Q. What advice do you have for a customer looking to hire a provider like you?
A. When looking for an IT professional, seek someone that has an open and business-minded approach. Humans are creatures of habit, and the tip of the habitual spear seems to be gilded with IT professionals. Make sure that your IT provider is not joined at the hip to certain vendors, merely because they are re sellers and get a generous margin on a product.
Make sure that your IT professional does not see all problems as being in need of technical solutions. Technology is merely a facilitator that can aid people in performing their jobs. All jobs are done by people, in some way. With that in mind, an IT professional is more likely to implement a solution that is long-lasting and not merely a band aid to mask a deeper personnel issue.
Q. If you were a customer, what do you wish you knew about your trade? Any inside secrets to share?
A. IT as an industry is constantly changing, every single day. There are a myriad of subsets of IT work and each interrelate to each other. The rapid changes and the complex relationships between the many different systems make it impossible to know it all.
The best IT people don't have all the answers. The best IT people know where to look and who to talk to for the answers. The best IT people know what questions to ask, rather than which prefabricated "answers" to give.
The best IT people aren't those who quietly sit at their desk all day and clickity-clack on their keyboards while other people wonder what magic they are performing. The best IT people are inquisitive into the business's operation and the specific challenges of the marketplace that the business works in. IT changes with the industry that it is applied within. Technology within business has many common threads, but there are specific challenges in applying it to amusement parks, retail outlets, financial services organizations, car dealerships, and etc.
Q. What questions should a consumer ask to hire the right service professional?
A. How long have you been working in IT as a professional?
Do you have any professional certifications or degrees in related fields?
What systems do you have the most specialty knowledge in? (The answer could be broad, such as "Network", "eCommerce" or "Servers." Ask them to narrow it down. What kind of networks? Which eCommerce platforms? What kind of servers?)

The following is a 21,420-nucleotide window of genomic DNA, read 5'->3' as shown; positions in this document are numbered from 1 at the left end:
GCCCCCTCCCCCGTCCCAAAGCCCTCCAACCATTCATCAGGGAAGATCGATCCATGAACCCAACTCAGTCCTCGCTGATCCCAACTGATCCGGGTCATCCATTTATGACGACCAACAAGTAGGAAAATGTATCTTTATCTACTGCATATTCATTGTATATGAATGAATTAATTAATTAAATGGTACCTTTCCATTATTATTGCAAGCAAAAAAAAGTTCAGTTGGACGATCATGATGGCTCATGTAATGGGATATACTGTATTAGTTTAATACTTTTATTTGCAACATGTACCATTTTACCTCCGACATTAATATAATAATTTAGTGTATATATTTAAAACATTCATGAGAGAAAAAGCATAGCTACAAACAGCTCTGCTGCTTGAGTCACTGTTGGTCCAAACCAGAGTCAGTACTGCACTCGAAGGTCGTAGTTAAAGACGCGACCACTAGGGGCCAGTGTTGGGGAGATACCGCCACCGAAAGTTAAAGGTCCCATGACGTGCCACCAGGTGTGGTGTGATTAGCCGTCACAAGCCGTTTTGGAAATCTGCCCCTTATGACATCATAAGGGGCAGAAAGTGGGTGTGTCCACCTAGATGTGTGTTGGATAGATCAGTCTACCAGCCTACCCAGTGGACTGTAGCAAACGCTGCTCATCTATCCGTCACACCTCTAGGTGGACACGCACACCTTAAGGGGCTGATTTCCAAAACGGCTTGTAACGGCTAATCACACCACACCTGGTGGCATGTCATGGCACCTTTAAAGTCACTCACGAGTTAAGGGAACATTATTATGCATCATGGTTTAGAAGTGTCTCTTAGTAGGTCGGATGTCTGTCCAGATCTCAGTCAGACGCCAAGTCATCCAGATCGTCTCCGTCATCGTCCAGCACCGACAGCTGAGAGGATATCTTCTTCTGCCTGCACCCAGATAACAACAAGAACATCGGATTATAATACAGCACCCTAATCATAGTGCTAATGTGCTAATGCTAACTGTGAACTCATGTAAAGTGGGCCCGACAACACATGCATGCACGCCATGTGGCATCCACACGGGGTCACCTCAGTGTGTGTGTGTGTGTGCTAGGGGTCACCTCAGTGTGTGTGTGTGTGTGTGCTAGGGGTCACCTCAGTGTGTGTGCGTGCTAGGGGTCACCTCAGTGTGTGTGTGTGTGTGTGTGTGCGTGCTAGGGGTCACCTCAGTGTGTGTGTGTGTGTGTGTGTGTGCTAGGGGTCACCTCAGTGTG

What are some projects that you've completed that you were most proud of? (This gains you an idea of what the person's greatest interests may lie in)
What books, articles or authors most influence you concerning your outlook on technology? (This is a bit touchy-feely, and many IT pros will probably shrink back at it. This is not a field that has a lot of theory written on it, but it can be found if one looks carefully. Also, the mindset behind IT is, in my opinion, best formed by those disciplines outside of IT. For instance, concepts behind manufacturing operations management or even martial arts are very applicable to IT)
Q. What important information should buyers have thought through before seeking you out?
A. The only way to measure success is by having a specific goal in mind. With a goal set, you can then know for certain if you've achieved success or not.
Before contacting a technology worker, make a list of the top three interests you have concerning your technology. The number "three" isn't magical, but it's a good starting point. Perhaps you have one need. For example, making sure your data is safe from a disaster. Make a list of the topmost concerns as related to your data. How far back do you want to be able to retrieve data? Are there regulatory concerns in your industry? How quickly do you want it to be recoverable?
Think through what your goals are. You won't be able to know exactly which questions to ask; that's what an IT pro can help you with. However, coming to the professional with a list of clear goals makes the project or projects much more likely to succeed.
Q. Why does your work stand out from others who do what you do?
A. Crux Hosted Services stands out among IT professionals because we try to pull back and see the larger issues at stake when implementing technology. A customer certainly knows what they want, and we don't question that. However, often times when searching for outside services, an organization doesn't know exactly how their need can be met and how to ask for that help. If a customer asks for a faster database server, the real need might be that a certain query that their CRM tool makes needs to be re-written with better SQL. That would likely save a lot of time and money
Beyond merely doing "Root Cause Analysis" which isn't entirely unusual for an IT professional to do, Crux Hosted Services is inquisitive by nature and seeks to understand the needs of a business as they lay out their desires to ensure that a client is truly happy about what they receive.